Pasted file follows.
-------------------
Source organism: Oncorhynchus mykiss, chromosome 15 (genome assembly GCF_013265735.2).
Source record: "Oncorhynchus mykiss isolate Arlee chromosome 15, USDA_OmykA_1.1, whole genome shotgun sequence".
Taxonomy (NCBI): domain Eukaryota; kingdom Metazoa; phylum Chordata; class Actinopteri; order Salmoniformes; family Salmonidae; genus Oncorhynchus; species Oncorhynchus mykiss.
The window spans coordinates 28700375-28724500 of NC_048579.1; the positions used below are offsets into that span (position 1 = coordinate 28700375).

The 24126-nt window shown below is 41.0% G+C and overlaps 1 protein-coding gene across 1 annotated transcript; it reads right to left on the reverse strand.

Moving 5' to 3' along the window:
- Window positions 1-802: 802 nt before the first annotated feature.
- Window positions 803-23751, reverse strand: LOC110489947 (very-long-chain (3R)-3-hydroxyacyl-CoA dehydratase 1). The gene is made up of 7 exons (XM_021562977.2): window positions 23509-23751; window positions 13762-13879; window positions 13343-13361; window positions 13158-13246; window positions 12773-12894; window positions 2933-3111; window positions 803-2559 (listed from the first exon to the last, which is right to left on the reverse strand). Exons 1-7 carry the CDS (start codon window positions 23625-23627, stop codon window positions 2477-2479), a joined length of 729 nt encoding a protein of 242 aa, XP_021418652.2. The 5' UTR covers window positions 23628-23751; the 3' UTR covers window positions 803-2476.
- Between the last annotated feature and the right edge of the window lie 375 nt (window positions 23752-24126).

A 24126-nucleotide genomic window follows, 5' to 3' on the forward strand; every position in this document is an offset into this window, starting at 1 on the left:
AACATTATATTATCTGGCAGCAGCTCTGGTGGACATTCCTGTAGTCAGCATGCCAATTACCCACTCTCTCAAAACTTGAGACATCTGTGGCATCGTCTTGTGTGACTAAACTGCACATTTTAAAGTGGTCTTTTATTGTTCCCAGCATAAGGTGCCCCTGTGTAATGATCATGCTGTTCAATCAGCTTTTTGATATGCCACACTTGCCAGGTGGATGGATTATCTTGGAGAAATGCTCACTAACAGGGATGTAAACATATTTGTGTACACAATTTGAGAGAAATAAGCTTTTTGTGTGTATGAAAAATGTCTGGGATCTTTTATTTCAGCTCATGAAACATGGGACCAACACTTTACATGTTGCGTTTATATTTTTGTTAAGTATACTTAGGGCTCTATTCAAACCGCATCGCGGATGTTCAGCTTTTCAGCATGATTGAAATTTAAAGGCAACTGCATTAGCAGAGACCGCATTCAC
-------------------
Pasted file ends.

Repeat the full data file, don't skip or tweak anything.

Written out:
Source organism: Oncorhynchus mykiss, chromosome 15 (genome assembly GCF_013265735.2).
Source record: "Oncorhynchus mykiss isolate Arlee chromosome 15, USDA_OmykA_1.1, whole genome shotgun sequence".
Taxonomy (NCBI): domain Eukaryota; kingdom Metazoa; phylum Chordata; class Actinopteri; order Salmoniformes; family Salmonidae; genus Oncorhynchus; species Oncorhynchus mykiss.
The window spans coordinates 28700375-28724500 of NC_048579.1; the positions used below are offsets into that span (position 1 = coordinate 28700375).

The 24126-nt window shown below is 41.0% G+C and overlaps 1 protein-coding gene across 1 annotated transcript; it reads right to left on the reverse strand.

Moving 5' to 3' along the window:
- Window positions 1-802: 802 nt before the first annotated feature.
- Window positions 803-23751, reverse strand: LOC110489947 (very-long-chain (3R)-3-hydroxyacyl-CoA dehydratase 1). The gene is made up of 7 exons (XM_021562977.2): window positions 23509-23751; window positions 13762-13879; window positions 13343-13361; window positions 13158-13246; window positions 12773-12894; window positions 2933-3111; window positions 803-2559 (listed from the first exon to the last, which is right to left on the reverse strand). Exons 1-7 carry the CDS (start codon window positions 23625-23627, stop codon window positions 2477-2479), a joined length of 729 nt encoding a protein of 242 aa, XP_021418652.2. The 5' UTR covers window positions 23628-23751; the 3' UTR covers window positions 803-2476.
- Between the last annotated feature and the right edge of the window lie 375 nt (window positions 23752-24126).

A 24126-nucleotide genomic window follows, 5' to 3' on the forward strand; every position in this document is an offset into this window, starting at 1 on the left:
AACATTATATTATCTGGCAGCAGCTCTGGTGGACATTCCTGTAGTCAGCATGCCAATTACCCACTCTCTCAAAACTTGAGACATCTGTGGCATCGTCTTGTGTGACTAAACTGCACATTTTAAAGTGGTCTTTTATTGTTCCCAGCATAAGGTGCCCCTGTGTAATGATCATGCTGTTCAATCAGCTTTTTGATATGCCACACTTGCCAGGTGGATGGATTATCTTGGAGAAATGCTCACTAACAGGGATGTAAACATATTTGTGTACACAATTTGAGAGAAATAAGCTTTTTGTGTGTATGAAAAATGTCTGGGATCTTTTATTTCAGCTCATGAAACATGGGACCAACACTTTACATGTTGCGTTTATATTTTTGTTAAGTATACTTAGGGCTCTATTCAAACCGCATCGCGGATGTTCAGCTTTTCAGCATGATTGAAATTTAAAGGCAACTGCATTAGCAGAGACCGCATTCAC